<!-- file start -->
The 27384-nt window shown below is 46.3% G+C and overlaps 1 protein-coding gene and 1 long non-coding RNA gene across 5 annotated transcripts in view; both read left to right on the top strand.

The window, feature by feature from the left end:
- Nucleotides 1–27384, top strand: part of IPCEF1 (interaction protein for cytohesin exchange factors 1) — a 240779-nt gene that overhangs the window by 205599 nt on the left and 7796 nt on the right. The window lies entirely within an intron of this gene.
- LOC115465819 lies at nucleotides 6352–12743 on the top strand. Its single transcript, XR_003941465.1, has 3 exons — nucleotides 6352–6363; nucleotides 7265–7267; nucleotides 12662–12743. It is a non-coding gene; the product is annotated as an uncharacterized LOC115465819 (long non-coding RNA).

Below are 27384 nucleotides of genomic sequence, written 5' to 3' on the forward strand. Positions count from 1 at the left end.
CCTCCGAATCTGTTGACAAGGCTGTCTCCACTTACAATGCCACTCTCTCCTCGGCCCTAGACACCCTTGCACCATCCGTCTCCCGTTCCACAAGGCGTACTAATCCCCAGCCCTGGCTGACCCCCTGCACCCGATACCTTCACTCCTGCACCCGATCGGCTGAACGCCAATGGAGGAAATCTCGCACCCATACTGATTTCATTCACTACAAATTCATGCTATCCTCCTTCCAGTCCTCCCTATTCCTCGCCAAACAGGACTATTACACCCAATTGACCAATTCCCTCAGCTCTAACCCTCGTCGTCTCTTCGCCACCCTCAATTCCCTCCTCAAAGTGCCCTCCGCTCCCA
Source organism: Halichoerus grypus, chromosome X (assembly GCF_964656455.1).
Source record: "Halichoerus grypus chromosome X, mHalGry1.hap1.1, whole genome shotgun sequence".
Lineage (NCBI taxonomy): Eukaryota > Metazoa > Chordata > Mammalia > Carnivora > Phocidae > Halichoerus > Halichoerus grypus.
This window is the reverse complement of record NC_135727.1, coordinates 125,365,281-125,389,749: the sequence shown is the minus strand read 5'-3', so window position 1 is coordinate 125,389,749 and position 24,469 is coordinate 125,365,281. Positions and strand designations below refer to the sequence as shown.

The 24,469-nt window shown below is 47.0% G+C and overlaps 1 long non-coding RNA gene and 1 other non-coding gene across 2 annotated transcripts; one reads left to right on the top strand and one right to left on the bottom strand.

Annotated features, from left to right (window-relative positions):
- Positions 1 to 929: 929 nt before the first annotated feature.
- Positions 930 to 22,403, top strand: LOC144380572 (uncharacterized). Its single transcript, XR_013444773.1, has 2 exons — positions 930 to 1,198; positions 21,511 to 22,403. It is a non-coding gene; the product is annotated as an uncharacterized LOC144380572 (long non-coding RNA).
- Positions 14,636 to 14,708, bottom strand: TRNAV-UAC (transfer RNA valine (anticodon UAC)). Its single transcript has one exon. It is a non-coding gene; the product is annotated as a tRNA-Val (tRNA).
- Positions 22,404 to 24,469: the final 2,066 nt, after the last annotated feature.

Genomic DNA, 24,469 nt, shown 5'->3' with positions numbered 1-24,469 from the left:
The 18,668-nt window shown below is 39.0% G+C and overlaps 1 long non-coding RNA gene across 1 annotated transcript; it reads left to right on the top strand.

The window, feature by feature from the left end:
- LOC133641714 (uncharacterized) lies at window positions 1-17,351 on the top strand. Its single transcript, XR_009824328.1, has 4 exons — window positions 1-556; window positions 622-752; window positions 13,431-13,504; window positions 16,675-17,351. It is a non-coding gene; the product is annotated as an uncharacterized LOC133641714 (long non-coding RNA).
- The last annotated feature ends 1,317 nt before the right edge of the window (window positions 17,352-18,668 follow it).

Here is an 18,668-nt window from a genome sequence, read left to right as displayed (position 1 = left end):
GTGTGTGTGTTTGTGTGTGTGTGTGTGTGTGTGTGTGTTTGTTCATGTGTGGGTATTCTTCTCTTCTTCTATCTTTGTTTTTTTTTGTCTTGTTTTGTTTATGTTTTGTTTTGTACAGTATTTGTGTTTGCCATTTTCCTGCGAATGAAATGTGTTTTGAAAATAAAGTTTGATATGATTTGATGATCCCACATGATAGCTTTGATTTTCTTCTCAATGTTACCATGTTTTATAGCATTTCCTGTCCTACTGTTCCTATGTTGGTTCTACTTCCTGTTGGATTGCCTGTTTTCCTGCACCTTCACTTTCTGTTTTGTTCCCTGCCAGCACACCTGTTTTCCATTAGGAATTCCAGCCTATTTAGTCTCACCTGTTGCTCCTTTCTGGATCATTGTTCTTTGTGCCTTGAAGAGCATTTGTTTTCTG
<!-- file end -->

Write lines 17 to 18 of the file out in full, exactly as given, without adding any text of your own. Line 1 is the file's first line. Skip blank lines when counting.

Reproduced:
Genomic DNA, 24,469 nt, shown 5'->3' with positions numbered 1-24,469 from the left:
The 18,668-nt window shown below is 39.0% G+C and overlaps 1 long non-coding RNA gene across 1 annotated transcript; it reads left to right on the top strand.